You’ve now reached the final week before your PMP® exam. You’re focused on reviewing everything you must know well. Due to your hard work in absorbing all the valuable information in this book, you are now ready to take the PMP® exam – but you may also wonder, “What will the day before the exam and the exam day look like?”
Your stress level will certainly increase and reach a peak. You might be irritable or even panic-stricken. Take comfort in the fact that you are not the only one who has experienced these feelings! There is a lot at stake and it is a perfectly normal reaction. It is important to know that the stress of taking an exam could make you go blank and reduce your ability to recall what you’ve memorized. You may start to worry about forgetting everything you know, such as mixing up EVM acronyms or quality measurement methods.
You will probably want to review all the topics you think you have already forgotten, but this may not be the smartest thing to do. Research has found that performance reaches a peak under moderate stress but starts to plummet when stress levels are high. So, the key to better performance is to reduce stress.
Keeping your mind calm the day before the exam can be counter-intuitive because your natural reflex will be to fight the situation and do more last minute studying in an effort to help you remember all the material. But, this will most likely release stress hormones in your body, which is counterproductive and won’t give you the results you’re hoping to achieve.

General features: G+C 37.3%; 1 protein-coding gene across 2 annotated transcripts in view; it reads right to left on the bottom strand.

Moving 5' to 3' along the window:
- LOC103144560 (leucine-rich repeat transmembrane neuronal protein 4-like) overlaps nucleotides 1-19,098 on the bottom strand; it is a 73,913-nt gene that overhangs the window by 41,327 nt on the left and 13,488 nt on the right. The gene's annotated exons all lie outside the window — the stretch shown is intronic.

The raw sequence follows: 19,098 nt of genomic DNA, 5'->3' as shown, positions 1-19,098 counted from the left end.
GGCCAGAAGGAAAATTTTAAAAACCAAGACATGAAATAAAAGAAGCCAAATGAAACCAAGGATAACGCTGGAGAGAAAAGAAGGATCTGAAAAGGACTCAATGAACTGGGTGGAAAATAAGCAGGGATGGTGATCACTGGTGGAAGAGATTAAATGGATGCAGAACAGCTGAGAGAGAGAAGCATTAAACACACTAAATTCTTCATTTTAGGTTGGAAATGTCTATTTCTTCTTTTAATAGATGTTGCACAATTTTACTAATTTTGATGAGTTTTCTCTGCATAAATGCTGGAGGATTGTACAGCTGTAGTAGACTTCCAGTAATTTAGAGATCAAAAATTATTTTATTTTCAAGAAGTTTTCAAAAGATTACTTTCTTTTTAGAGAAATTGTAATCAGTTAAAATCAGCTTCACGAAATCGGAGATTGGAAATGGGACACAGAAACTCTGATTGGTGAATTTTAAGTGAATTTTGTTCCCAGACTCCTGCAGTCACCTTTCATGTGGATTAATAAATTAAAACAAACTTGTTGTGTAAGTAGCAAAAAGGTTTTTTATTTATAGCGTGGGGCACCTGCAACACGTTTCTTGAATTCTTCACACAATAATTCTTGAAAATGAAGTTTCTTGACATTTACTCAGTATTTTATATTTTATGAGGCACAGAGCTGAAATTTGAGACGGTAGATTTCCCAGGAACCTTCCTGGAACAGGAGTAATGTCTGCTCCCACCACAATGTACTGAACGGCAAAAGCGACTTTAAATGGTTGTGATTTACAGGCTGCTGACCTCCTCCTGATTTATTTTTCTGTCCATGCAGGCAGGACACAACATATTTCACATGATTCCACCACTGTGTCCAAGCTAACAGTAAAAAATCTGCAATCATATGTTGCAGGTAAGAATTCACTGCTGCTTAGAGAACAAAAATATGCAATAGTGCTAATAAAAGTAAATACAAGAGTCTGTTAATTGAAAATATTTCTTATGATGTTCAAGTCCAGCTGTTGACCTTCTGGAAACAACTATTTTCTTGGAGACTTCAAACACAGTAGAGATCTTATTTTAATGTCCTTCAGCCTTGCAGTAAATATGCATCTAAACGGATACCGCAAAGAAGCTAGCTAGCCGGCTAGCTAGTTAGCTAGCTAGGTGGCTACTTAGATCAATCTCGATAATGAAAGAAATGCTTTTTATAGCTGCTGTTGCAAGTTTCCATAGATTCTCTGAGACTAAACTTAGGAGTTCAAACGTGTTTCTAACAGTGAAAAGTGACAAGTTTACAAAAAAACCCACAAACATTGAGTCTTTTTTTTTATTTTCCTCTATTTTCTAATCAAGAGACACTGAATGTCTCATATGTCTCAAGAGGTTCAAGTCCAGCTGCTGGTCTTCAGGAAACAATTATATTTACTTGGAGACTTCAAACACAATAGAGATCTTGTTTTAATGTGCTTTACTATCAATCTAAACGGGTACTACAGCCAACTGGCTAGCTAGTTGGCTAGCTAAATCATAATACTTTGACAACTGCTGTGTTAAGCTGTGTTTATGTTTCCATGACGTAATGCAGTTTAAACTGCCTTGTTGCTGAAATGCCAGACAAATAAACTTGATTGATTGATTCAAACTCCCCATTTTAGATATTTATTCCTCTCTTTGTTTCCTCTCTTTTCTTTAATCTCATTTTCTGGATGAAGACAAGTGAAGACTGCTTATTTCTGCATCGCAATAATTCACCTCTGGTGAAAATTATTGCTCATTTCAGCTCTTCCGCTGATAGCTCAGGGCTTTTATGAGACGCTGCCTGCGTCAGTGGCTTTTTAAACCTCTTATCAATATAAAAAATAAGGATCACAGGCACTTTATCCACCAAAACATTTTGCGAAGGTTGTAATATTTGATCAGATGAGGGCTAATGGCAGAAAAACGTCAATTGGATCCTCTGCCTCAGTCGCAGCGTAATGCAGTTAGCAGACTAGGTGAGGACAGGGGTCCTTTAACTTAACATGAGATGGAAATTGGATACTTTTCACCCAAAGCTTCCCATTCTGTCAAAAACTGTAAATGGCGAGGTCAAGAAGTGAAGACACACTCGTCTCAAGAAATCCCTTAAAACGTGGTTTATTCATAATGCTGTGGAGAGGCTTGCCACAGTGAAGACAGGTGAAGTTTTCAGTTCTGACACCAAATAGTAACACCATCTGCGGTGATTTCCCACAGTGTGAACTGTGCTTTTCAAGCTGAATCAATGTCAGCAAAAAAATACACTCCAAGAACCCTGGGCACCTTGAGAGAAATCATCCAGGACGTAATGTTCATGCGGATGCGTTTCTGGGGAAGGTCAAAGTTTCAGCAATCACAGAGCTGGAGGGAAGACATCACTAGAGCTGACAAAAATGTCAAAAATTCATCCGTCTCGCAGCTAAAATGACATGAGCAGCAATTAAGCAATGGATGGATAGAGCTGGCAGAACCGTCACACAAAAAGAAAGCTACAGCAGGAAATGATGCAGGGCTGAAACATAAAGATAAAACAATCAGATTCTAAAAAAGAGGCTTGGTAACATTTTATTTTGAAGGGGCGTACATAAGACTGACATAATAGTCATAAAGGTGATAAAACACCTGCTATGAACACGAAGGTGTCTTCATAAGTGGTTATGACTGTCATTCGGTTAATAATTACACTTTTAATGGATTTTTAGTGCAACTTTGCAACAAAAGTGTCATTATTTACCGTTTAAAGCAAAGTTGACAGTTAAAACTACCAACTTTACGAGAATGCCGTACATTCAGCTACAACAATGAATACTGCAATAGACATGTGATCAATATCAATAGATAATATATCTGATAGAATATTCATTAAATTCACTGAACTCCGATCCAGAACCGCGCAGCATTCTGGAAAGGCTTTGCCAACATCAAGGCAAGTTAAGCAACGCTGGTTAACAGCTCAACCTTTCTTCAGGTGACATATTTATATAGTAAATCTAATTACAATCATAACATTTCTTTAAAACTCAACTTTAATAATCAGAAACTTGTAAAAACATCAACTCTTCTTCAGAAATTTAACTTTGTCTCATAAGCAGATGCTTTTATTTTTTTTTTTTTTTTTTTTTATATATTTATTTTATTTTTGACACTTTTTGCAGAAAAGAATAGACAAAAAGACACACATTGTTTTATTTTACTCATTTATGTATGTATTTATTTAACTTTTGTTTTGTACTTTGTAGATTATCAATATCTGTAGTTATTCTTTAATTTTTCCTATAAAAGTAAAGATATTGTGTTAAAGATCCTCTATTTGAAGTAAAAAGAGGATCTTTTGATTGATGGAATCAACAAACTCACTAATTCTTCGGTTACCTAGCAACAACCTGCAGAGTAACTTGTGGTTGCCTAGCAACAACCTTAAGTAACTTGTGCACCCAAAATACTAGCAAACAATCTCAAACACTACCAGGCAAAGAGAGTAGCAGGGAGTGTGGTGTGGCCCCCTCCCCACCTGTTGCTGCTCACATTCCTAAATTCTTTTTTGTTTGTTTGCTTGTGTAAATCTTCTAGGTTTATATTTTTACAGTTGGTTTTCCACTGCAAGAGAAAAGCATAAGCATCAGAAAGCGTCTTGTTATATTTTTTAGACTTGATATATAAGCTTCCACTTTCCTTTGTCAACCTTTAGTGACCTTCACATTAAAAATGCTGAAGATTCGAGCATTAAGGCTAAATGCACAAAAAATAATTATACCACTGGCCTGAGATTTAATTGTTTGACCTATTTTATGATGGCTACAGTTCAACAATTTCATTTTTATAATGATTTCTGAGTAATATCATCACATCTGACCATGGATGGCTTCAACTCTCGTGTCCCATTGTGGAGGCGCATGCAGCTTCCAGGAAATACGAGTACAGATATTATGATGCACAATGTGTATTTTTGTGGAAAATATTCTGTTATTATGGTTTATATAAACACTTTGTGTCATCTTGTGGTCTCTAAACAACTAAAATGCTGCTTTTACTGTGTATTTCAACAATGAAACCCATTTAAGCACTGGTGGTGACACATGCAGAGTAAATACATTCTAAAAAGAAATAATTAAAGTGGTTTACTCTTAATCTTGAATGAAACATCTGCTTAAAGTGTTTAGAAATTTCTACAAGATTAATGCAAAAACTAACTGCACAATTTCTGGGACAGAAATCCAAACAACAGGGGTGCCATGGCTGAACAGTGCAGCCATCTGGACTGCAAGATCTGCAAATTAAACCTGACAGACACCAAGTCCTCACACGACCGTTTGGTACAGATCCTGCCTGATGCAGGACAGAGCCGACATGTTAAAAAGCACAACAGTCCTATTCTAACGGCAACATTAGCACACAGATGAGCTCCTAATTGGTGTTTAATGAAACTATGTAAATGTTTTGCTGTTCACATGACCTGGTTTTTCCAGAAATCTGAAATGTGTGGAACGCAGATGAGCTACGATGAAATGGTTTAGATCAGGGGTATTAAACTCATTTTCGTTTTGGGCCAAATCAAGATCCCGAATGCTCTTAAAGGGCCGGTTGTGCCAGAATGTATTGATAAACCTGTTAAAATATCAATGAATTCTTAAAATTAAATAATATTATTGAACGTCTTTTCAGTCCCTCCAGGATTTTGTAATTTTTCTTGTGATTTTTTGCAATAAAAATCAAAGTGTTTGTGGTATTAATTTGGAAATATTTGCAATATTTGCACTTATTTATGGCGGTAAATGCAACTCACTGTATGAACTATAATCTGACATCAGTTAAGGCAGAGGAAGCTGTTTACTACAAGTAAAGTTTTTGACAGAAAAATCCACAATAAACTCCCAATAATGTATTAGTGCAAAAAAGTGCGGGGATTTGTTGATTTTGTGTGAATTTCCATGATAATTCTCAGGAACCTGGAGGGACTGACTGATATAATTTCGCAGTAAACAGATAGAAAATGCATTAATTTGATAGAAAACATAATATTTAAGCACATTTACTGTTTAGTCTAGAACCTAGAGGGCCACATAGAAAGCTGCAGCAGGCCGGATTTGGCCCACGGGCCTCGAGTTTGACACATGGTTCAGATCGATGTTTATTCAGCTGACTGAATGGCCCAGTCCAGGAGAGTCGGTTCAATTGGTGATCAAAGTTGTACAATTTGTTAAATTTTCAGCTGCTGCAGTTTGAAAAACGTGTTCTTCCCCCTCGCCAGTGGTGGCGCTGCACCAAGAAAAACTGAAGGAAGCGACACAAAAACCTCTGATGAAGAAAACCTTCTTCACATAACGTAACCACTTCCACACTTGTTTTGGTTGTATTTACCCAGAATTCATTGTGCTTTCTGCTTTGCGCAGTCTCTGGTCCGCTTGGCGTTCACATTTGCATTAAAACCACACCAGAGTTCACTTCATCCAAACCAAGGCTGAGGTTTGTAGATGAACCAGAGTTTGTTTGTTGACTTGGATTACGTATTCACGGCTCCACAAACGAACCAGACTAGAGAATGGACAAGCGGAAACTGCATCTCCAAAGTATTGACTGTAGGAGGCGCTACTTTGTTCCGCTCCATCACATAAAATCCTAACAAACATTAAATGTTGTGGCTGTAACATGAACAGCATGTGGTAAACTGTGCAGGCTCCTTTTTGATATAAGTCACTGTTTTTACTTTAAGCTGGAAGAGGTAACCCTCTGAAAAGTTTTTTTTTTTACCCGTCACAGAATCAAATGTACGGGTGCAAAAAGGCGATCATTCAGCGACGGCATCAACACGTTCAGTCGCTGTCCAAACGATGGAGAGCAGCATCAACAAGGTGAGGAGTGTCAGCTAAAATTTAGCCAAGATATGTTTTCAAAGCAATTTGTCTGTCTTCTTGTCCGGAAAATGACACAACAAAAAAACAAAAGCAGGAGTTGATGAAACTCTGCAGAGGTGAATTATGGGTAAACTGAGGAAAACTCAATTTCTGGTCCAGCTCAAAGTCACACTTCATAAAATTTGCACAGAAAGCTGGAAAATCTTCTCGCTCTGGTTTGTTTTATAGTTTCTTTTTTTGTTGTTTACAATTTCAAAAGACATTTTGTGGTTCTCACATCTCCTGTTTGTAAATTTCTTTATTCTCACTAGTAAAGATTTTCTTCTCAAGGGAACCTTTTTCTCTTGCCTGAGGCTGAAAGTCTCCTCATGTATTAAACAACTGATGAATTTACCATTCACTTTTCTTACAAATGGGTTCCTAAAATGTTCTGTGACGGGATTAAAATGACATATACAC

The good news is that exam stress can be reasonably managed by following the simple tips and recommendations that we will provide in later sections.
So expect that the day before your exam will be unlike any of your previous study-intensive days, but remember that you have the power to reduce your stress level and improve your performance on exam day.
Myths Vs. Reality: Exam Stress Management
Managing exam stress is discussed in many arenas and there has been tremendous advancement in behavioral science in the last few decades to better understand who will perform at peak and who will under-perform under extreme stress. Along these lines, we want to make sure a few of the myths that we see persisting among exam takers are addressed in this book so we can help you make good stress management decisions.
The following illustration 8.1.2 reveals some of the most common “myths” surrounding exam stress management that have been brought to our attention by our community of students.
As you take time to reflect on these myths, read alumni stories, complete a task list exercise and review tips and recommendations. You will gain perspective and valuable insight into the degree to which you need to change your state of mind and behaviors to position yourself for peak performance on exam day.